Health and Life Insurance

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Health Insurance

The State of Illinois pays the major portion of health insurance premiums for eligible full-time employees. An employee may be required to pay a small portion of the premium, the amount of which is based on the employee's annual salary. The state also pays part of the premium for dependent coverage. Employees choosing dependent coverage pay the remainder (or member portion) of the premium. Part-time employees electing coverage pay a prorated portion of the employer premium as well as the member portion. Employees on leave or seasonal lay-off will be billed for the employee or member portion of their premium. Failure to pay these bills on time may result in termination of coverage. Employee Benefits can provide current rates for these premiums, which are subject to change. Coverage is provided through the State of Illinois Quality Care Health Plan, administered by CIGNA, or by one of several Health Maintenance Organizations (HMOs).

Under the Quality Care Health Plan, employees are free to choose any health-care provider they wish. Major features of the plan are as follows:

  1. employees must pay an annual, income-based deductible for medical services;
  2. after the deductible has been met, the plan pays 80% of most allowable medical and surgical expenses and the employee pays 20% ;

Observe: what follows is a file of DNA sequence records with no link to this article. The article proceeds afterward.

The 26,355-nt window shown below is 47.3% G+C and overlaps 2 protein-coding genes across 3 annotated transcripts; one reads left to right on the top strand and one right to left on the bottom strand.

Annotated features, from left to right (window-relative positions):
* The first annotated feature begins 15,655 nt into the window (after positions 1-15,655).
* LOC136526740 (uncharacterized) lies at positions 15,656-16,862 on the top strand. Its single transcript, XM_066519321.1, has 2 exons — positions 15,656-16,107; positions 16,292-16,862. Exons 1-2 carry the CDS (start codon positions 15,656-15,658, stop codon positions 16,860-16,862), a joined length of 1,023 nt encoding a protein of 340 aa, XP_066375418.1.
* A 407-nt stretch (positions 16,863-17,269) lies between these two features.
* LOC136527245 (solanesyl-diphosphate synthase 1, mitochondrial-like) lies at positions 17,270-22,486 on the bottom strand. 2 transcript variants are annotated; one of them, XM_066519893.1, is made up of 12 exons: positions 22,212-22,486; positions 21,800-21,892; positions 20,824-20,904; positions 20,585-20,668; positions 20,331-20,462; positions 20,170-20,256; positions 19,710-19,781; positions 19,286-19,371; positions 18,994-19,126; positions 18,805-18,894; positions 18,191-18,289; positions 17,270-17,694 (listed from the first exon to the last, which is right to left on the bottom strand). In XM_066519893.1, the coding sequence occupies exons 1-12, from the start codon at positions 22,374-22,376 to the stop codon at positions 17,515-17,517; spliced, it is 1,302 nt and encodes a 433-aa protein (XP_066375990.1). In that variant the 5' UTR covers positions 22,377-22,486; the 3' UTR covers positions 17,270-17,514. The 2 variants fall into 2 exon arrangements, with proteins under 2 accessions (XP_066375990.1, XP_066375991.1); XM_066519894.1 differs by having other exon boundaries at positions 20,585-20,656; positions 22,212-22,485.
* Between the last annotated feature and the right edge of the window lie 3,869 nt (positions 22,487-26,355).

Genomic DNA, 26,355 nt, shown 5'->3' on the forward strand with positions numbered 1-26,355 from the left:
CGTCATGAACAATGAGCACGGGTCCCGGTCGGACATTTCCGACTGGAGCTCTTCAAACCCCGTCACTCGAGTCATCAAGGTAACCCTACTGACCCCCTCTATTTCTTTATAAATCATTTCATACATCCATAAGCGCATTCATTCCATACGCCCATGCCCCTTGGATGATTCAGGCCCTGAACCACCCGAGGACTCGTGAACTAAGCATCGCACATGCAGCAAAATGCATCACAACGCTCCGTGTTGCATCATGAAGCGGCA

3. the plan pays 90% of in- and out-patient charges at preferred provider hospitals and 65-80% of such charges at other hospitals;
  4. after the deductible, the plan pays 100% of allowable charges for laboratory and X-ray;
  5. once the employee reaches the $800 maximum for co-payments and deductibles, the plan provides 100% payment for covered services;
  6. the employee is covered by an unlimited lifetime maximum benefit;
  7. the plan provides for a prescription drug benefit with a fixed co-payment charge per 30-day supply (brand-name drugs require a higher co-payment than generic drugs). Drug charges are not counted toward the deductible or maximum discussed above.

HMO coverage, which includes preventive care, offers a higher level of benefits at a lower cost (e.g., no deductible) than the Quality Health Care Program. Under the HMO, patient out-of-pocket charges can be more precisely predicted. Persons covered by an HMO choose a primary-care physician who may, if necessary, refer the patient to HMO-related specialists. Both plans -- Quality Care and HMO -- cover mental health services, requiring, however, screening and approval before coverage is extended.

Since health insurance premiums are deducted from salaries before income tax is calculated, employees itemizing deductions on their tax returns may not deduct these premiums. Plan descriptions, claim forms, and additional information may be obtained from Employee Benefits.

Dental Insurance